A new report by the UK's Institution of Civil Engineers calls for a re-evaluation of many current arrangements for flood risk management in England and Wales. Carrieann Davies attended the launch of Learning to Live with Rivers and discovered that there's much work to be done
ON 8 November 2001 – a cold and unsurprisingly rainy day – the UK Minister for Flood Management, Elliot Morley, was presented with an independent report on flooding at the London offices of the Department for the Environment, Food and the Rural Affairs (DEFRA). The Learning to Live with Rivers report, undertaken by the Institution of Civil Engineers (ICE), was developed in light of the Autumn 2000 floods where some 10,000 houses were flooded in the UK, causing US$1.4B worth of damage. Coupled with the prospect of further flooding in the country, this event prompted Morley to invite the ICE to establish a commission to advise the government on how to alleviate flooding in the future, and to examine the existing flood defence infrastructure in the UK.
‘The floods of 2000 provided a severe test to arrangements and flood defence infrastructure,’ said Morley. ‘It is essential we examine potential weaknesses in our technical understanding and ability to respond and ensure our policies are robust and effective.’
Flooding is a natural phenomenon, and, try as you might, it cannot be prevented. However, its impacts can be minimised through flood protection and forecasting. With experts predicting that extreme rainfall events are likely to become more frequent, a comprehensive and effective system is needed to manage the risk of flooding.
Speaking at the launch, the recently appointed president of the ICE, Mark Whitby, said he hoped that the report – which gathered evidence from a range of interested parties, including the Environment Agency (EA), Water UK and the Met Office – will provide guidelines for flood risk assessment and management in the 21st century. It is also expected to promote a continual appraisal of the techniques used, rather than just reassess techniques currently put in place following major flooding events.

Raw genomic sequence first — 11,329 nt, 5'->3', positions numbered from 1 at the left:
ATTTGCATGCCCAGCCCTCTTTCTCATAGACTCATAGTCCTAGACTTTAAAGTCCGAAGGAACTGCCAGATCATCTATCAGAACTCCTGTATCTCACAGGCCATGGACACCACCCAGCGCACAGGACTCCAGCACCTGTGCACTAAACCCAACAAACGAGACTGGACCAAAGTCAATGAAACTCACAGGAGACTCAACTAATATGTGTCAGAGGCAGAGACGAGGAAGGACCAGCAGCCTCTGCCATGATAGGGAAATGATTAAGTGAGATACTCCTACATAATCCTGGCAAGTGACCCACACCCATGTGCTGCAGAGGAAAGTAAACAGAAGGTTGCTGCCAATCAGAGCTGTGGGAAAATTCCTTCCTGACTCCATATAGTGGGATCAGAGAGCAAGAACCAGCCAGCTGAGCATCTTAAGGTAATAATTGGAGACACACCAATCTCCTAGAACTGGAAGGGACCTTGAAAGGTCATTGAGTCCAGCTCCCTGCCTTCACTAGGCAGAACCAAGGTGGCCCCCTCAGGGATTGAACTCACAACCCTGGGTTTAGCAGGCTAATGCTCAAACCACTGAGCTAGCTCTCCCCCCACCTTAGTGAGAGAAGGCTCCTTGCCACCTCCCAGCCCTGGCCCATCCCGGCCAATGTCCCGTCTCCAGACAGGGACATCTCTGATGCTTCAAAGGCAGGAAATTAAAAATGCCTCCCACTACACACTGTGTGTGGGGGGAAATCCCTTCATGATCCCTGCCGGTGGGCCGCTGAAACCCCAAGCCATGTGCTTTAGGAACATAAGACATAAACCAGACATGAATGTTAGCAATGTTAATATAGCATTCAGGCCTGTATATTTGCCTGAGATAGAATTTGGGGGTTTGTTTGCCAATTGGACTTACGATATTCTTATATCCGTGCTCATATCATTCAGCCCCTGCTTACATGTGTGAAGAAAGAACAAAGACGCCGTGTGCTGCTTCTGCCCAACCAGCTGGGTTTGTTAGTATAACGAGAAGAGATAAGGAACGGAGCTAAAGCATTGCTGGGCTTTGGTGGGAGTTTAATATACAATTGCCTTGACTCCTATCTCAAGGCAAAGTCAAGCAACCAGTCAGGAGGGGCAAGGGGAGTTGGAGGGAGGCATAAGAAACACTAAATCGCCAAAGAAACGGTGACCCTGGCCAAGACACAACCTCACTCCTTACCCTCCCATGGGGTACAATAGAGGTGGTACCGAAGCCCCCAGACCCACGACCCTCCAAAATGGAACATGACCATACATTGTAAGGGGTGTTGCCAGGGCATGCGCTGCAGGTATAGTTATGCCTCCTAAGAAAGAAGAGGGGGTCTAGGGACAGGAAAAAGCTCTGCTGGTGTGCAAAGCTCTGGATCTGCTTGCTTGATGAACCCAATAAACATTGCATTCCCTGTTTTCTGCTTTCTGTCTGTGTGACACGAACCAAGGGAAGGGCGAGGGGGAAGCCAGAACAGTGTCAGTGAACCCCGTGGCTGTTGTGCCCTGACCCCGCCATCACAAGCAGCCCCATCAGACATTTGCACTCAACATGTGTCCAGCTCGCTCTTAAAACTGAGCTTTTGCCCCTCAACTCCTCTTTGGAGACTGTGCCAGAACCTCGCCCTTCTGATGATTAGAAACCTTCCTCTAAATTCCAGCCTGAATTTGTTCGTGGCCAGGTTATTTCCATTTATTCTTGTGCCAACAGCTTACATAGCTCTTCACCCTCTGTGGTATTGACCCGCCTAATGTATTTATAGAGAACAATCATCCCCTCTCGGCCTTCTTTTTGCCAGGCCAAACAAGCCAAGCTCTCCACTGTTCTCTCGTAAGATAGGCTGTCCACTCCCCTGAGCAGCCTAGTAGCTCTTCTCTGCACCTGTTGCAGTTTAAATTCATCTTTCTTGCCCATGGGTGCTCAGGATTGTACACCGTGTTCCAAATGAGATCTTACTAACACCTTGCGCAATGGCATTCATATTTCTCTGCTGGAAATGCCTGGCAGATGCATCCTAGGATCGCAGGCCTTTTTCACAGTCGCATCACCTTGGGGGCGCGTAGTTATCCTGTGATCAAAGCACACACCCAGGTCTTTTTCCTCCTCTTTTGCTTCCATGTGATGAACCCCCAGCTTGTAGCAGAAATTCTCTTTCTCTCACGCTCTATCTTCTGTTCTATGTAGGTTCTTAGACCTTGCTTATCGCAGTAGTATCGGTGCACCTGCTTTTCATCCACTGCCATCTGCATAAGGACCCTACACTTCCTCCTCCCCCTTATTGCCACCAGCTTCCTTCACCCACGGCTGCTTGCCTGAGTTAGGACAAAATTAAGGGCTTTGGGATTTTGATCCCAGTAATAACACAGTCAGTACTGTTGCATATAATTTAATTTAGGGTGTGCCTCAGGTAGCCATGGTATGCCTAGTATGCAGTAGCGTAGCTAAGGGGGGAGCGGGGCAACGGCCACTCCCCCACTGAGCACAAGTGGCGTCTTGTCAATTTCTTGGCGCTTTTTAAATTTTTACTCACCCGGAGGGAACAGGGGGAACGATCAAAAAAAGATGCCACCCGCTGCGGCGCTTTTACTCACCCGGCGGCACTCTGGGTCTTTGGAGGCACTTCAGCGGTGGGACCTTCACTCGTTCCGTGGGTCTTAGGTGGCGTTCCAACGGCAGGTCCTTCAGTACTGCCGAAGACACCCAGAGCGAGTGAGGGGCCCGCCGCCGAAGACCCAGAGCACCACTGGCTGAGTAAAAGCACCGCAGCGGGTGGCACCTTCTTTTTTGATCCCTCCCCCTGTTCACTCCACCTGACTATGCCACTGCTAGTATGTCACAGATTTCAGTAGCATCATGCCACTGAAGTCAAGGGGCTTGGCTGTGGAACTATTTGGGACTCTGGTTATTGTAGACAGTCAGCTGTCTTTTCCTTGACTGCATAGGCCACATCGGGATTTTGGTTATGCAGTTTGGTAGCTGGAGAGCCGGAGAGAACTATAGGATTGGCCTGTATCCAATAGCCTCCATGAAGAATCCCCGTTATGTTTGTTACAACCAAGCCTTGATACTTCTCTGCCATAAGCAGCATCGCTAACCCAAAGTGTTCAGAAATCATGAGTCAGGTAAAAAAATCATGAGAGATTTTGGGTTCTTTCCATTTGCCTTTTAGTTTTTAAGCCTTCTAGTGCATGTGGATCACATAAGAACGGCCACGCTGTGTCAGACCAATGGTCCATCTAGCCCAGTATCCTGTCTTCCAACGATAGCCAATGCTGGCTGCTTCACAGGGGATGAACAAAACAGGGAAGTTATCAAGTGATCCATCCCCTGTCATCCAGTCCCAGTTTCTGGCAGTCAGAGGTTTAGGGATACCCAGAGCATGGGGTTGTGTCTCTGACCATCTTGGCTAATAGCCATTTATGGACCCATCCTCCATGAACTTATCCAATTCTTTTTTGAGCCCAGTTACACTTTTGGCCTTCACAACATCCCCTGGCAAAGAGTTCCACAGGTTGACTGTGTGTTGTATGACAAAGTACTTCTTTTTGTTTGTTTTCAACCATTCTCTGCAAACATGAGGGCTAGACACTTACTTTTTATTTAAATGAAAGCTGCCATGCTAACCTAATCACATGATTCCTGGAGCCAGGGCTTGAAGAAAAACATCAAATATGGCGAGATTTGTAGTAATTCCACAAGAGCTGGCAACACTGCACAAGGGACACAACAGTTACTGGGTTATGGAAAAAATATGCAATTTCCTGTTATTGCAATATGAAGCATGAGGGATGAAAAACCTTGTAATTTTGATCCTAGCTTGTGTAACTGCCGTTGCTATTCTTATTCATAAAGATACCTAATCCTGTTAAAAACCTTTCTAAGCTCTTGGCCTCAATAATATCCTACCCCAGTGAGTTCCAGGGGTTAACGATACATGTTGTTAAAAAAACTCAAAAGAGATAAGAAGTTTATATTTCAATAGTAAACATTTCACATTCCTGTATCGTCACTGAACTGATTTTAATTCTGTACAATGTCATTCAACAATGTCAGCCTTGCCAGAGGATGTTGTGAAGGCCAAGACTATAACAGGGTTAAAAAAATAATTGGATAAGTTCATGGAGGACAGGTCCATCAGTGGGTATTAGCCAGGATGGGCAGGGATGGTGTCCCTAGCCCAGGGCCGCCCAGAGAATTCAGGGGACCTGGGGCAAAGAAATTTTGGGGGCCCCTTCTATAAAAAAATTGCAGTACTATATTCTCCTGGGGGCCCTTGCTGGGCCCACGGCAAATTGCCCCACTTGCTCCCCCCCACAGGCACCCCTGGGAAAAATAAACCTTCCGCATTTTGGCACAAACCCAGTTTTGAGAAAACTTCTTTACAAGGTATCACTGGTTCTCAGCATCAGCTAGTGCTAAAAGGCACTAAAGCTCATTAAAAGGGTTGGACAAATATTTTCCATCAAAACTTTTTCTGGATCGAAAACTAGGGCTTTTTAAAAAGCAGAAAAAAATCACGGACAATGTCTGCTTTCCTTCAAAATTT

The recent periods of widespread and sustained flooding have no doubt raised awareness of the damage and distress that can occur. The report points out that it is crucial to take advantage of this raised state of awareness to communicate the realities of flood risk and how to manage the risk, and suggests that a long-term education initiative is required to stress that flood risks cannot be removed and to explain the uncertainties inherent in flood forecasting.
Involving people in preparing emergency plans is suggested as one way of raising flood awareness among householders and businesses at risk. This should also include planning and resources for recovery from flooding.
Greater awareness of flooding could also be achieved through the publication of data by transport authorities, says the report. It emphasises that these authorities should commission and publish flood risk surveys of flood prone routes or locations, especially where heavily trafficked routes are capable of being severely affected. It also recommends the country’s archive of daily rainfalls be fully computerised and the resulting files be made freely available in the public domain to encourage more local analysis, as is the case in the US.
Flood risk maps are considered a valuable source of information for both the public and those involved in development control and flood risk management. However, the present maps are highlighted in the report as being ‘not accurate or detailed enough to give confidence in the guidance that they provide’.To help remedy this situation, it is suggested that the EA should give high priority to this area to ensure that the maps give up-to-date and reliable information.
A further point emphasised by the report is that the human distress and health damage caused by flooding has been overlooked in the strictly economic approach to assessing the benefits of flood mitigation interventions. It argues that the human cost should be built into future benefit-cost assessments.
The flooding of houses with sewage as a result of overloaded sewers is often however even more distressing than surface water flooding and poses a considerable health risk. In the year 1999-2000, around 3800 properties were flooded due to over loaded sewers. The report recommends the development of national standards for the infrastructure of sustainable urban drainage systems.